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Injury FAQ

  • Driving in Other States, Mexico, & Canada

Driving in Other States, Mexico, & Canada

If you’re driving in other states and Canada, you’re likely covered by your insurance. Most insurance companies across the U.S. and Canada have reciprocity agreements with each other.

This means that your Texas insurance company will raise its level of coverage if the other state’s level is higher than Texas’. It also means that the out-of-state driver’s insurer will do the same. But, you should be aware that Mexico doesn’t recognize U.S. policies. In other words, your insurance won’t cover you in Mexico.

An out-of-state driver driving in Texas must have insurance coverage that meets the Texas minimum levels of “financial responsibility” for their car. Transportation Code section 601.072 of the Texas Motor Vehicle Safety Responsibility Act requires all owners and operators of motor vehicles in Texas to carry, as a minimum, the basic “30/60/25”coverage.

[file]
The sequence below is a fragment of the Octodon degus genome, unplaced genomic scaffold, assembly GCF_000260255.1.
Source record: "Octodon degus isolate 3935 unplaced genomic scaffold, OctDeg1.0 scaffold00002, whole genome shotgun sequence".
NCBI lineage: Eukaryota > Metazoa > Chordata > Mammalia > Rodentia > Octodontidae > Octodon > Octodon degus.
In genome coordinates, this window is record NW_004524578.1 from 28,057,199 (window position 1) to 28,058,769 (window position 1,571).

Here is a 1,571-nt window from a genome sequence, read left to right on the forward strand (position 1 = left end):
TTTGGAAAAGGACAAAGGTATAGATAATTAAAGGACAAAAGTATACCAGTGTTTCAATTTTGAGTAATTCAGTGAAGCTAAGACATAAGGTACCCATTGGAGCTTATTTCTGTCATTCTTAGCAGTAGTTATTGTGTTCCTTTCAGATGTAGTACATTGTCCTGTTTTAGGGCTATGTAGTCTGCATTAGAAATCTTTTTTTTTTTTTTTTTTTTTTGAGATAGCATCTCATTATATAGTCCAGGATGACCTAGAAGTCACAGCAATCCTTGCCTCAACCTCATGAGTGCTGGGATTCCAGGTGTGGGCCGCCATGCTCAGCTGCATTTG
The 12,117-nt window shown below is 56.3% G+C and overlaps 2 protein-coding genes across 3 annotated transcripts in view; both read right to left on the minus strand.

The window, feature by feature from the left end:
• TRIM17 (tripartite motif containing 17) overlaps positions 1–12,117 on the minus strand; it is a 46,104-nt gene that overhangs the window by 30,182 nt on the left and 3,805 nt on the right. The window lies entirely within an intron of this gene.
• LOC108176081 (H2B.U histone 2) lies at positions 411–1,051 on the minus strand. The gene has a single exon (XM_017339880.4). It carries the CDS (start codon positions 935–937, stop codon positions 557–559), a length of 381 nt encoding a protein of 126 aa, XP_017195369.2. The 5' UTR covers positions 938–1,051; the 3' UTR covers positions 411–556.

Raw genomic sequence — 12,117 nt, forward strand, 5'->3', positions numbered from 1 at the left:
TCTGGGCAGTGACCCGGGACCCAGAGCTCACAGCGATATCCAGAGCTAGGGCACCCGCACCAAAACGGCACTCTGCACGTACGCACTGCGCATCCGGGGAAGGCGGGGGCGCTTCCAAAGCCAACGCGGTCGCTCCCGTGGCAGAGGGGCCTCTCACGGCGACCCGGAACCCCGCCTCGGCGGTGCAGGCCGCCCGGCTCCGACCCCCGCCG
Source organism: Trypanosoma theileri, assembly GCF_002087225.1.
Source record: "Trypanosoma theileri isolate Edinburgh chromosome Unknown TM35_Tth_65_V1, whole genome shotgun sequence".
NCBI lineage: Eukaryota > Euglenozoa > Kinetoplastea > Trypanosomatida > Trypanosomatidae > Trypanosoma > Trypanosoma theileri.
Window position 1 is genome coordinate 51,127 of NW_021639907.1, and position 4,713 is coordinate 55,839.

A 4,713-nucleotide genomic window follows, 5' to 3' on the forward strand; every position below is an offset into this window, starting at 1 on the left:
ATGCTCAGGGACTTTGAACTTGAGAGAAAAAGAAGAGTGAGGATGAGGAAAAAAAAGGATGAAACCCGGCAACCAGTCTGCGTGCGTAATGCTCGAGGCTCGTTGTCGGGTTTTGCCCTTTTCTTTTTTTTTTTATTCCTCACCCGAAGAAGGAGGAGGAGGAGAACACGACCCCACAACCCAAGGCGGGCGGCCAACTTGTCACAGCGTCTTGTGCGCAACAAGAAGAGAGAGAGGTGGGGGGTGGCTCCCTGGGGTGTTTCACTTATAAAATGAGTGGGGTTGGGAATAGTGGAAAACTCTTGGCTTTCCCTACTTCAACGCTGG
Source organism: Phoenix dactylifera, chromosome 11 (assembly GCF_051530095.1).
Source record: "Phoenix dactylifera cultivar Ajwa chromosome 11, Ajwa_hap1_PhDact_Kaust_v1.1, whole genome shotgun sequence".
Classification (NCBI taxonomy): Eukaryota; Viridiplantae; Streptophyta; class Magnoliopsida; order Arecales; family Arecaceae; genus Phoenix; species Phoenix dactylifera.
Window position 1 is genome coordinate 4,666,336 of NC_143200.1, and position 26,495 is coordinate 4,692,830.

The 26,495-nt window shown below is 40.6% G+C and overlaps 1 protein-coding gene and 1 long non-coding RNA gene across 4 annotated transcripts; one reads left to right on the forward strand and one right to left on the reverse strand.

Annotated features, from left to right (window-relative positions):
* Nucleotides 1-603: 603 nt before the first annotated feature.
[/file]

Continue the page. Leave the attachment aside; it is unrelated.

This means that all drivers have to have:

  1. $30,000 dollars for bodily injury to or death of one person in one accident;
  2. $60,000 dollars for bodily injury to or death of two or more persons in one accident; and
  3. $25,000 dollars for damage to or destruction of property of others in one accident.

Here’s a quote from the Texas Department of Insurance website:

Because of car prices and the high cost of medical care, the minimum amounts might not be enough to pay all of the other driver's costs if you're in an accident. Other drivers could sue you to collect the difference. Consider buying more than the basic limits to protect yourself financially.

Liability insurance doesn't pay to repair or replace your car or to treat your injuries. Other types of coverages such as personal injury protection, uninsured or underinsured motorist, medical payments, collision, and comprehensive - can help you pay for these expenses.

So what happens if you have an accident with an out-of-state driver?

Texas is an at-fault state, which means the at-fault driver is the one whose insurer pays for damages and injuries. If the accident happens in Texas, Texas law is the law that is followed. Tell your insurer and get the out-of-state-driver’s insurer information. You’ll file the claim against the out-of-state-driver’s insurer.

Sometimes, the out-of-state-driver will try to “skip out” on paying up. When this happens, the next step is taking legal action. There are a lot of complex issues in suing an out-of-state-driver. That’s when it’s time to get legal help.

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